Sunday, November 14, 2010

A First Hand Account

The following is a post from a woman who met 2 of the older children on Reece's Rainbow's Older Boys with Downs Syndrome Waiting Child listing. The woman who posted this on her blog has given me the go ahead to post it here as well. She met Brady and Heath while visiting with her new son that was living in a mental institution along with 100+ other "lost boys" including Brady and Heath. Thanks to her and her husband, the door has been opened (if only for a short while) for Brady and Heath to be adopted. There had been no boys adopted from this institution before this family stepped up and adopted their son. Please donate $5 or more to help these boys and others like them.

Please read her post below:

This post is pure agony.  Plain and simple.  It is the post I wanted to write when our plane first touched down in Virginia 3 weeks ago.  I fully expected to start advocating for Brady and Heath as soon as we arrived home.  The urgency is real.  The reality that the door will not stay open long for them to find families made my zeal to write about them my number one goal.  I intended to begin yelling from the rooftops about these boys within days of arrival.  I tried.  I prayed.  I couldn't do it.  The words died each time I sat in front of the computer.  At night I would lay awake and think about them, especially Brady.  Words would formulate in my mind, thoughts would begin flow.  But when I sat down to try to to capture those thoughts, they would flee and I would be left gasping for breath.  My heart ached deep within me each time I would remember them.  It still does.  Writing about it hurts.  What makes the hurt worse is that we never got a chance to say goodbye.  We just left. 

I didn't know that the last time I saw Brady that it was for the last time.  I thought I had more time.  It rained on our last visits.  When it rained they brought Aaron to us in the infirmary and they kept the rest of the boys inside the buildings.  So we missed watching the daily parade.  On Gotcha Day, they refused to let us visit Aaron's bedroom or his building.  We were cut off from seeing the caretakers or nurses one last time.  It was a bitter ending.  We had to walk out without a goodbye.  We never saw the Lost Boys again.  If I had known, I would have reacted differently the last time I saw Brady.  I would have picked him up.  I would have hugged and kissed him.  I didn't get the chance.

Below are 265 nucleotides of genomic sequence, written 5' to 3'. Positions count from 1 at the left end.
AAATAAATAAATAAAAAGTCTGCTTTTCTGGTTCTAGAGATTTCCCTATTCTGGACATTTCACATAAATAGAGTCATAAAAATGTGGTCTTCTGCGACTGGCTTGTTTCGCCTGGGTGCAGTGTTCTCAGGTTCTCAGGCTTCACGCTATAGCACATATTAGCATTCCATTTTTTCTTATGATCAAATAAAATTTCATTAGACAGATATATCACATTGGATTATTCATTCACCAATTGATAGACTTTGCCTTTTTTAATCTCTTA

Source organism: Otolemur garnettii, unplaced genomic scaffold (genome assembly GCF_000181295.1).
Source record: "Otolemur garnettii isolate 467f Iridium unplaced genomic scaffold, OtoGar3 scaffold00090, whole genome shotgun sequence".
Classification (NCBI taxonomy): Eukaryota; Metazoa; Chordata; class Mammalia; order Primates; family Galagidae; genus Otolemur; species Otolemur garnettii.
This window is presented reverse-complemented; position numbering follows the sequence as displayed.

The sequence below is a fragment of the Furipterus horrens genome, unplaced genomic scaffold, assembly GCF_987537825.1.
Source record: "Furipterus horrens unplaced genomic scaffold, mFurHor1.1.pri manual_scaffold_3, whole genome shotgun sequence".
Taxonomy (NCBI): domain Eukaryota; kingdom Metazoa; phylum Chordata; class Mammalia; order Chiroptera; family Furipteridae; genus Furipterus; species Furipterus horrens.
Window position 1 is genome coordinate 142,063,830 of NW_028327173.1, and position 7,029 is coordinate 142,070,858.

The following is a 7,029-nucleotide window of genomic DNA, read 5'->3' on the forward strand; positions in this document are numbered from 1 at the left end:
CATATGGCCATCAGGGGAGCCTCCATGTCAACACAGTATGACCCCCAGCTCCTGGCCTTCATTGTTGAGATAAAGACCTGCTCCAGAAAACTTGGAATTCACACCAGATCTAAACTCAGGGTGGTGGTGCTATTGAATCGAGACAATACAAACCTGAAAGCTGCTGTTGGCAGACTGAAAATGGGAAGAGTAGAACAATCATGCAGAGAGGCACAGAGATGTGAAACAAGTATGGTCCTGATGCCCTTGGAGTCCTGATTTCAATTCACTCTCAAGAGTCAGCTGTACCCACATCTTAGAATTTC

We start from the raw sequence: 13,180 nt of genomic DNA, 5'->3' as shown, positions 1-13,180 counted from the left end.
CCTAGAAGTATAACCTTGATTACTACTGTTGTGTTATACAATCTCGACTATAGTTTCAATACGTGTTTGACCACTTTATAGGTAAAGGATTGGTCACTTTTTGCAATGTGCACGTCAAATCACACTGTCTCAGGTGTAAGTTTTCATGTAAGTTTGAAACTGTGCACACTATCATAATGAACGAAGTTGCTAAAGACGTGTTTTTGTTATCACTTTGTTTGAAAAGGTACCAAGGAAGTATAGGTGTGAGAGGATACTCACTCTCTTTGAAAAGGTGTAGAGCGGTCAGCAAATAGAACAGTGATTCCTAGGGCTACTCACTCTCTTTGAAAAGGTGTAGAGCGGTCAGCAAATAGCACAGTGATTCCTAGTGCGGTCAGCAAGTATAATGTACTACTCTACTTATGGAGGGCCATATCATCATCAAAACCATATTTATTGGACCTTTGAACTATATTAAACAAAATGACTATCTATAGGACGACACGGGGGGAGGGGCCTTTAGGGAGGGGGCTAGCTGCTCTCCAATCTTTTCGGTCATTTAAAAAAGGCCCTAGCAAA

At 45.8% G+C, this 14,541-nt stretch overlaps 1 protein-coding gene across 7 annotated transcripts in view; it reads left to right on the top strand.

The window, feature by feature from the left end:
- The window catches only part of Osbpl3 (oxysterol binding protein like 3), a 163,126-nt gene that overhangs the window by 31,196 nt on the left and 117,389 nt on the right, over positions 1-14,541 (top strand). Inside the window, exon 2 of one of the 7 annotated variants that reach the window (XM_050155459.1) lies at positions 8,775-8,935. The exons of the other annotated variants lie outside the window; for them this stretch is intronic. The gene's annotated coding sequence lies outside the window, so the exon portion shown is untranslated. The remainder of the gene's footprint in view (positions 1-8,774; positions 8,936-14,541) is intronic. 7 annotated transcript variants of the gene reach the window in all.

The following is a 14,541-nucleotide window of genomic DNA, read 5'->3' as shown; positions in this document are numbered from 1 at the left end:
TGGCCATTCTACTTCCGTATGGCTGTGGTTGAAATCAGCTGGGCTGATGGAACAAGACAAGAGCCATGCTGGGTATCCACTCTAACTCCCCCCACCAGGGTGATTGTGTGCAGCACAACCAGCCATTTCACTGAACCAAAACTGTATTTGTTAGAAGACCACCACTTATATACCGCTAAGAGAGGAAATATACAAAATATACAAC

He was always trying to run away.   His tiny little legs pumping just as fast as he could go whenever someone accidentally let go of his arm.  The nurse on duty on the last day that we saw him was the least experienced.  She was a jolly woman, who dearly loved the boys and they were always happy under her care.  Brady was in rare form.  Happy, laughing.  She fed him snack and laughed with me over him.  Aaron finished his drink, I gathered his hated cookies and we left the shed.  When Brady's group came out a few minutes later, I was standing in the driveway, watching from a distance as I always did.  The nurse had hold of him and the other precious little DS boy who was Brady's best buddy.  Somehow Brady got away.  He came flying up the driveway, straight for me.  The other little guy took off down the opposite lane.  It was comical and fun.  I wasn't allowed to pick Brady up though I wanted to so badly it made me want to scream.  I could only catch him, turn him around and lead him back to the nurse who was rounding up the other runner. 

If  I had known that was the last time I would see him I would have picked him up.  I wouldn't have cared.  Just one time I wanted the opportunity to give that child a kiss and a hug.  I didn't know it was our goodbye and because of that, I have shed many tears.  I never got to hold him in my arms.  So many times he tried to get to me.  So many times I had to turn him away.  That rips my heart out. 

Brady. What can I say about him as the tears flow down my face.  Just thinking about him reduces me to a weeping puddle on the floor. You can't help but laugh when you are around his tiny little self. The ultimate escape artist. Always trying to run and climb and get away. Brady. Dragged along by the bigger boys lest he take off. Precious, filthy, in desperate need of a bath, Brady.

He just plain wants a Mama. So many times he would reach for me, climb across the table for me, long to be held by me and all I could do was push him away. It was so hard to follow the rules of 'don't touch', 'don't look', and 'don't talk'. I had to pretend he wasn't there. I was reprimanded often for watching him too closely, for helping him with his drink, for quick attempts to pat him on the head.